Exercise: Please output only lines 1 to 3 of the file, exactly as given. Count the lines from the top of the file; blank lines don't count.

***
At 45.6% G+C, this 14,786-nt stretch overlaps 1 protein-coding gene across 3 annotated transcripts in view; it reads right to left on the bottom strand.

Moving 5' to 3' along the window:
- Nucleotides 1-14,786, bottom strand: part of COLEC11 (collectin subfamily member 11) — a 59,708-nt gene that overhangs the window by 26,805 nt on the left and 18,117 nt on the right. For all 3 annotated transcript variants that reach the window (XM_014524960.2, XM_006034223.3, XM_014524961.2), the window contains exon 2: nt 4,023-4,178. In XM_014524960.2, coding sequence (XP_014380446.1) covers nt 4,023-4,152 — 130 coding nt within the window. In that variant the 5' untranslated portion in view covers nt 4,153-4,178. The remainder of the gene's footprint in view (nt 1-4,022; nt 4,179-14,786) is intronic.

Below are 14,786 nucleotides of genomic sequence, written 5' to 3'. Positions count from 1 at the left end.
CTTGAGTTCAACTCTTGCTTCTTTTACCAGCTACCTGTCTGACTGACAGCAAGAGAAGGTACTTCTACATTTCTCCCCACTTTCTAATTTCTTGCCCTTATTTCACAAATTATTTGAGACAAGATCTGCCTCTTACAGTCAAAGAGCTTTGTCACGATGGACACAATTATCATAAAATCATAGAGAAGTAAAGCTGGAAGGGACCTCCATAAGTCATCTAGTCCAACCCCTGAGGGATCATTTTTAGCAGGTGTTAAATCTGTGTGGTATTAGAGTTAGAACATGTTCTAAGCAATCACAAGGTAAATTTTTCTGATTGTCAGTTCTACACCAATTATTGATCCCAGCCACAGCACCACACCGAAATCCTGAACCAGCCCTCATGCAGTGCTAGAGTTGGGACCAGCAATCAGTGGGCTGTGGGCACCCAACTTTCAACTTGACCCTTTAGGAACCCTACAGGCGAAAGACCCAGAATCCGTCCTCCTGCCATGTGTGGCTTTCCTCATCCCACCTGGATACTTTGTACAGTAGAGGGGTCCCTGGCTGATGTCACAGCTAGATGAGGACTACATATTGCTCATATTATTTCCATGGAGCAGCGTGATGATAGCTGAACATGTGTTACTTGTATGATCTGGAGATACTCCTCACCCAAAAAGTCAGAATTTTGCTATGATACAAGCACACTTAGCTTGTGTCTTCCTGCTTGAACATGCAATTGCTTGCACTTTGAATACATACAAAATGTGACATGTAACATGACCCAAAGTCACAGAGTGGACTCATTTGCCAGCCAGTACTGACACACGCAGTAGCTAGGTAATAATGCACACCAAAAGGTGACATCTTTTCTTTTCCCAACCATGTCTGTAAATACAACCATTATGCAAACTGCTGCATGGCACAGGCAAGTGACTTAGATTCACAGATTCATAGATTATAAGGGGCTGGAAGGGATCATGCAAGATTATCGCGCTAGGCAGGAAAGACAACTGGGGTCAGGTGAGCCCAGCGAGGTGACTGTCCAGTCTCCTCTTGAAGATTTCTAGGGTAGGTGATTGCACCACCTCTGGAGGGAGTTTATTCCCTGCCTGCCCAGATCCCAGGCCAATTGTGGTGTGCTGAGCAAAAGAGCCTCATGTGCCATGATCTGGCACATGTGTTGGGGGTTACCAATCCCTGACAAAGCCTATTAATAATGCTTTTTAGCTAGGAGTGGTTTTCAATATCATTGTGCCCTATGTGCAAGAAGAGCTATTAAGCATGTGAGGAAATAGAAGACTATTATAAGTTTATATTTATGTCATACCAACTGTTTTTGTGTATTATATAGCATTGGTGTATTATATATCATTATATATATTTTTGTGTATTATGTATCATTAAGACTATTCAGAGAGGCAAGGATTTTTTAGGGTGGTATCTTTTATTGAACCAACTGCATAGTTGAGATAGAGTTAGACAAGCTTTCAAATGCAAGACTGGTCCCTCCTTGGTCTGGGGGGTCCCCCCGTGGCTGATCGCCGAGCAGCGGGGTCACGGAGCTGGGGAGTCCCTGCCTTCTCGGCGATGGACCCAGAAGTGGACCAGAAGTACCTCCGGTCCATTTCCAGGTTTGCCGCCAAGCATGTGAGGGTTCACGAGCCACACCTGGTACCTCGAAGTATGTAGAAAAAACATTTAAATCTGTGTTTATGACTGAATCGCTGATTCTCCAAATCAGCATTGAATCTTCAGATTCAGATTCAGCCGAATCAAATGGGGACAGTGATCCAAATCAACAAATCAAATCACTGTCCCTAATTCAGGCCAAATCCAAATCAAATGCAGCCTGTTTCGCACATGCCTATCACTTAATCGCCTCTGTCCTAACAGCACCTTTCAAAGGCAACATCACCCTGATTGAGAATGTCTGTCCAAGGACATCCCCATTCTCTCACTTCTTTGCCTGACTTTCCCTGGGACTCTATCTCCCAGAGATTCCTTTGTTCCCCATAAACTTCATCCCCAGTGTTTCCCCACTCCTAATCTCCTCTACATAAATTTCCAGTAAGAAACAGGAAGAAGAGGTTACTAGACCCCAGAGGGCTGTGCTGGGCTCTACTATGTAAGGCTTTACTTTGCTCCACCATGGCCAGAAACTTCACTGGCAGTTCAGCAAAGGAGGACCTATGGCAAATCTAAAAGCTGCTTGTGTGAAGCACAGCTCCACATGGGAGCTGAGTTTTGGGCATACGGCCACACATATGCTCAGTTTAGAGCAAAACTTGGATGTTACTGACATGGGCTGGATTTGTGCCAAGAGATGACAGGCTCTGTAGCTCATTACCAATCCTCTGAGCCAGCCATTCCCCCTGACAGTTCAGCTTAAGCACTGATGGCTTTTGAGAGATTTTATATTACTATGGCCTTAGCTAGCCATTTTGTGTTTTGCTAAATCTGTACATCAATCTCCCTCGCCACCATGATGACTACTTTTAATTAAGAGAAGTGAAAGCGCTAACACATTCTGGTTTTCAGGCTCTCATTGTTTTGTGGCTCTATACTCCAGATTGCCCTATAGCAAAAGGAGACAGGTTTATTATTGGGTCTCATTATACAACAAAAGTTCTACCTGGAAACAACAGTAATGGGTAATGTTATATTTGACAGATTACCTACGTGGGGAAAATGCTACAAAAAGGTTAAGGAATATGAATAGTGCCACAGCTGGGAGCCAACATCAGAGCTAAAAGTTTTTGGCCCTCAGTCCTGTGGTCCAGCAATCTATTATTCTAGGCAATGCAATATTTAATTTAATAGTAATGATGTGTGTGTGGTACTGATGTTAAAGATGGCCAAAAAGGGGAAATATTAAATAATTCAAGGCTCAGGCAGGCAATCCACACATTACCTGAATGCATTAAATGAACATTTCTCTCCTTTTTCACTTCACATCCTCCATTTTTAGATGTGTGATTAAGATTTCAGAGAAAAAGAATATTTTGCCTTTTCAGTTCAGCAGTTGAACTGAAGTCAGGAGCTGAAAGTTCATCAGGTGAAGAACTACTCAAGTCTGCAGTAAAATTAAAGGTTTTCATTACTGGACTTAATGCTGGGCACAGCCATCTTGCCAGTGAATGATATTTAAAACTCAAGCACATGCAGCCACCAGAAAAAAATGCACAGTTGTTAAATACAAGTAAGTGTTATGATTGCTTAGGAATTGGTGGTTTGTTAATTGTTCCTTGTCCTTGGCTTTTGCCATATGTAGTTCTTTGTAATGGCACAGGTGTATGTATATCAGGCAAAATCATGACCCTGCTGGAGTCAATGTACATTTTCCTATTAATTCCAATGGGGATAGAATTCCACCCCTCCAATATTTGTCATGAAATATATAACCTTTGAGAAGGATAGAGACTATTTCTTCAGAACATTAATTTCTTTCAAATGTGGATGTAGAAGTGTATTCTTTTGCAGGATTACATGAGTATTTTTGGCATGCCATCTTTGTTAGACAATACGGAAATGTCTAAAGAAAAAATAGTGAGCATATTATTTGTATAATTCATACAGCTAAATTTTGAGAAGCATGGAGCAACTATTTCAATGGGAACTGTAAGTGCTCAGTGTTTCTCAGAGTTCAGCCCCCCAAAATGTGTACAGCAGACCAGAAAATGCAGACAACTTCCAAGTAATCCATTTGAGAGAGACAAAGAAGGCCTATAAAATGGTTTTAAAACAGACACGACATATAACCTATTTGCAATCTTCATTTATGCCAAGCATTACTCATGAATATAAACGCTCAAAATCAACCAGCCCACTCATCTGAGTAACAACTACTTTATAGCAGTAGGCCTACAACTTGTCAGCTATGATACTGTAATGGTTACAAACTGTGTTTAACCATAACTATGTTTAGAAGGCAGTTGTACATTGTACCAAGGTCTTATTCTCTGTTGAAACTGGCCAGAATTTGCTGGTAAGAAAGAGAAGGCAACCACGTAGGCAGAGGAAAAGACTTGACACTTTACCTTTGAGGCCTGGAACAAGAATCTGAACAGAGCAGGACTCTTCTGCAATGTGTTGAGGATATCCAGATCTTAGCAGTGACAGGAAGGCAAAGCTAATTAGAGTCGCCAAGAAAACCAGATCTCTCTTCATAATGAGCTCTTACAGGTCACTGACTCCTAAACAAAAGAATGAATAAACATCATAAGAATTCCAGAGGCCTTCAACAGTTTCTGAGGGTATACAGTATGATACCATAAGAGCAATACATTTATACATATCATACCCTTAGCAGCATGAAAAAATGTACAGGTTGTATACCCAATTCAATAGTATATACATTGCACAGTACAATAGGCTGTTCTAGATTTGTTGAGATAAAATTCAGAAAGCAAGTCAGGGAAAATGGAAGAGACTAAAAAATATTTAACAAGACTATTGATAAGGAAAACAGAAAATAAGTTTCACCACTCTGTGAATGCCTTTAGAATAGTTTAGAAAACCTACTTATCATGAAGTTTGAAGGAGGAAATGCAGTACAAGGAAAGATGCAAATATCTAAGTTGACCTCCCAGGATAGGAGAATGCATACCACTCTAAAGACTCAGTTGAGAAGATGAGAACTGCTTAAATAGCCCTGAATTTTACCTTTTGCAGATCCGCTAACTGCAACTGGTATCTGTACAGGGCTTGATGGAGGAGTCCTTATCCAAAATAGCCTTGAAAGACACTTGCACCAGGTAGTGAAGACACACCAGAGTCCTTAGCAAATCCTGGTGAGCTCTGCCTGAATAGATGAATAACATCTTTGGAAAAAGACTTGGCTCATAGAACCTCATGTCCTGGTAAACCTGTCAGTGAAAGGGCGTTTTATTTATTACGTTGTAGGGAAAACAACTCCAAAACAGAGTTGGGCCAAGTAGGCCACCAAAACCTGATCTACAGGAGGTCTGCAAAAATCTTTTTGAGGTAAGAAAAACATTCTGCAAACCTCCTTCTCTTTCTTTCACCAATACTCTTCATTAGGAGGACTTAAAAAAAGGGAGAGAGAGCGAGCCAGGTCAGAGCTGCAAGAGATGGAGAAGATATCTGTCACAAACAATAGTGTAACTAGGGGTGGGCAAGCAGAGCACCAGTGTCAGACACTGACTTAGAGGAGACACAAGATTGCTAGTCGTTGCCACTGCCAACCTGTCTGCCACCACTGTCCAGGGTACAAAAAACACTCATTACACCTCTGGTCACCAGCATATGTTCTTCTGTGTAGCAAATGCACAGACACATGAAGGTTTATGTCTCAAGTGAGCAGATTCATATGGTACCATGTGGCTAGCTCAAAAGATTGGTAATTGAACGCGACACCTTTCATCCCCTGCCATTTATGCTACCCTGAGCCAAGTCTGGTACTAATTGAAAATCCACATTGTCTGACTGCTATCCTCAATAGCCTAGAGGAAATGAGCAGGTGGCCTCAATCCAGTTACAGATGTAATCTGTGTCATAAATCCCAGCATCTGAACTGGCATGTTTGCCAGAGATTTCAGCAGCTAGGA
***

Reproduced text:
At 45.6% G+C, this 14,786-nt stretch overlaps 1 protein-coding gene across 3 annotated transcripts in view; it reads right to left on the bottom strand.

Moving 5' to 3' along the window:
- Nucleotides 1-14,786, bottom strand: part of COLEC11 (collectin subfamily member 11) — a 59,708-nt gene that overhangs the window by 26,805 nt on the left and 18,117 nt on the right. For all 3 annotated transcript variants that reach the window (XM_014524960.2, XM_006034223.3, XM_014524961.2), the window contains exon 2: nt 4,023-4,178. In XM_014524960.2, coding sequence (XP_014380446.1) covers nt 4,023-4,152 — 130 coding nt within the window. In that variant the 5' untranslated portion in view covers nt 4,153-4,178. The remainder of the gene's footprint in view (nt 1-4,022; nt 4,179-14,786) is intronic.